Power Line Poster

Learning Target:

  • Enhance the meaning and impact of a power line with powerful visual elements, such as backgrounds, images, font choices, colors, and so on.

Please make a poster (8.5×11) of one of the Words of the Wiser or Power Lines quotes from the novel. You may choose what quote to display in your poster.

Note: We will NOT choose “…it’s a sin to kill a mockingbird” or any of the other extremely well-known and thus almost cliche lines from the book. We’ll dig deeper.

Your poster should be an interesting, intriguing, eye-catching, and thought-provoking artistic representation of the quote. Be sure to choose the best font, images, size, and so on. Think Pinterest. Think Etsy. Think Canva. Think Photoshop.

Think inspiration to know better, be better, and do better in the world today. Think inspiration to be the change you want to see in the world.

We will hang out posters on our lockers to encourage and influence our classmates and the Middle School community.

The Most Important Stuff

On your Words of the Wiser Collector (light green sheet; has an owl on it), take notes from the anchor charts on what you think is the most important stuff from this entire novel.

  • Key passages
  • Words of the Wiser
  • Themes
  • Again and Agains
  • Relationships, connections, patterns
  • Symbols
  • Changes in characters
  • Contrasts and Contradictions
  • Aha Moments
  • Anything you think we need to take away from this story

You can abbreviate or copy down just a few words of a quote, but be sure to note page numbers.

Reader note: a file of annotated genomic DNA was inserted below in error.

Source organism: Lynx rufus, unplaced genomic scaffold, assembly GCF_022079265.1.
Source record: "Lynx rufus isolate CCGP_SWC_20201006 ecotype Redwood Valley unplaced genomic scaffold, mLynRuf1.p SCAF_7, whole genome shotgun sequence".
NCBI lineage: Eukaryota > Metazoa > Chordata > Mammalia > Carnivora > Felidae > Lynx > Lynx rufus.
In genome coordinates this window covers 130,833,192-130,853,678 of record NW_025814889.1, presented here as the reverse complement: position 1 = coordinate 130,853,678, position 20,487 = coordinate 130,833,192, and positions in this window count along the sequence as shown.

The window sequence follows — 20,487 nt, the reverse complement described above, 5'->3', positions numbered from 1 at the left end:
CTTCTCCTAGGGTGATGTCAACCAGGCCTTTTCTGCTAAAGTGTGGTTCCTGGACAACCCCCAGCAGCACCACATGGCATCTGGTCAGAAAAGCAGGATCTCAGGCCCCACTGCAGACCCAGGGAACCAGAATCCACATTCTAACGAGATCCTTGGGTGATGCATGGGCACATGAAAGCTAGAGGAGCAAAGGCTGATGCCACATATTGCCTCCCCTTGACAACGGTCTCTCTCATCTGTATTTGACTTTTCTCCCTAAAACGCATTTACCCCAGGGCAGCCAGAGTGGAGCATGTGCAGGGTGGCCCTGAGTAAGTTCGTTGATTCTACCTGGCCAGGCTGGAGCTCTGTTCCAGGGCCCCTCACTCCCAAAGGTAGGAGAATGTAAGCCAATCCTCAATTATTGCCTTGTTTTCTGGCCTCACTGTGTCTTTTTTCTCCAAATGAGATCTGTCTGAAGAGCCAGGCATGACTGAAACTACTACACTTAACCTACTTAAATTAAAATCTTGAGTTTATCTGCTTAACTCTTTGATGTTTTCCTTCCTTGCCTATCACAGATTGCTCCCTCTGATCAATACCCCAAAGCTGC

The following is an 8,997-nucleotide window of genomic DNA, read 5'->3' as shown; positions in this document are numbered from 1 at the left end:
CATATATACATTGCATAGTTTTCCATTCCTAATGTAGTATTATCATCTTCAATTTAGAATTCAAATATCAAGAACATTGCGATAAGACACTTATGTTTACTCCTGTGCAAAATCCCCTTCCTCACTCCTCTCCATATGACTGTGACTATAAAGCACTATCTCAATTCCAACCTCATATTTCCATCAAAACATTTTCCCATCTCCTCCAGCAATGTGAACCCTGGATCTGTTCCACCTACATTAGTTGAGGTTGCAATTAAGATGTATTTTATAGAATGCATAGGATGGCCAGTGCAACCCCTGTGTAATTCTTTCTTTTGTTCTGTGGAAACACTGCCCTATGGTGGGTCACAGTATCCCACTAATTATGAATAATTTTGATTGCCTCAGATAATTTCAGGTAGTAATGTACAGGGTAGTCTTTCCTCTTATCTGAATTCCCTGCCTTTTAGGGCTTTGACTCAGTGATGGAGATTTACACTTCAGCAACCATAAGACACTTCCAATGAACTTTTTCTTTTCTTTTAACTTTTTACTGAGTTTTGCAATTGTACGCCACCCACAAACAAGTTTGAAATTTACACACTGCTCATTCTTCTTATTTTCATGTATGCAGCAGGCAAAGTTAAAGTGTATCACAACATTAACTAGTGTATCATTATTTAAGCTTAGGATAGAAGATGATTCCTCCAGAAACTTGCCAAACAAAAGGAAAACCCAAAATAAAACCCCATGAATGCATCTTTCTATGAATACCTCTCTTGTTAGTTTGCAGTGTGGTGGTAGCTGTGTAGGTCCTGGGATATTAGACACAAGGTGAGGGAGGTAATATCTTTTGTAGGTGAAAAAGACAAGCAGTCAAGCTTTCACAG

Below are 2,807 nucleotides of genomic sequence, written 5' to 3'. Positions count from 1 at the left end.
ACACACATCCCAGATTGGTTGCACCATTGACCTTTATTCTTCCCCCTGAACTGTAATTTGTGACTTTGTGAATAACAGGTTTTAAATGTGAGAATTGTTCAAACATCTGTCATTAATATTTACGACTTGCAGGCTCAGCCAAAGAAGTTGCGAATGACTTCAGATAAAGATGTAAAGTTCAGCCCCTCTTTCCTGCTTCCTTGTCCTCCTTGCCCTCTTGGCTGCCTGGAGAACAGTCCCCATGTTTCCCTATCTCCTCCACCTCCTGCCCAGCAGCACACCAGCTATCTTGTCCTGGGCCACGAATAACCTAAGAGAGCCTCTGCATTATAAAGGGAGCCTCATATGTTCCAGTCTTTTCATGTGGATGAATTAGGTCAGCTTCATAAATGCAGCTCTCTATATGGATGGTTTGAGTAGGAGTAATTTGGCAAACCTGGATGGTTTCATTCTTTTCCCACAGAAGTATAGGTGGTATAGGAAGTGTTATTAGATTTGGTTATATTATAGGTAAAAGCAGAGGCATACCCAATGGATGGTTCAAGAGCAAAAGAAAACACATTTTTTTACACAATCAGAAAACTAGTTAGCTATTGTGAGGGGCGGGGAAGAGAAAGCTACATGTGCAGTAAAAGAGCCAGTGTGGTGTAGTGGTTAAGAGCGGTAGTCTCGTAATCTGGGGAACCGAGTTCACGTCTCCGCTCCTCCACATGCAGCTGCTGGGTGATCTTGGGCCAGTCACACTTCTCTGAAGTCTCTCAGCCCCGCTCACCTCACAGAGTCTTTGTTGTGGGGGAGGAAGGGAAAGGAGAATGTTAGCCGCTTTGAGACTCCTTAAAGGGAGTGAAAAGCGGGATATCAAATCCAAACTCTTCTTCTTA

You will be able to utilize these notes on our major assessment on To Kill a Mockingbird.

Close Reading & Analysis Anchor Charts

Click here for the assignment GoogleDoc.

Learning Targets — I can…

  • Read closely and critically to analyze and determine the meaning of passages in the novel, not just literal meaning but more metaphorical and symbolic meaning.
  • Make connections among and draw conclusions about seemingly separate or very different passages of a novel.
  • Use and cite specific evidence and examples to support my analysis.

What is an anchor chart?

According to the website We Are Teachers, “Anchor charts are a great way to make thinking visible as you record strategies, processes, cues, guidelines and other content during the learning process.” Since each class thought about, closely read, and analyzed separate topics in To Kill a Mockingbird, we are all going to create anchor charts to make our work visible to the other sections. Think of an anchor chart as a kind of handmade infographic.

Close Reading and Analysis Anchor Charts

The ultimate goal of your anchor chart is to answer the essential questions listed for your section on my website (in bold at the top of your section’s post). Use your notes from your Close Reading and Analysis forms to determine what needs to go on your anchor chart.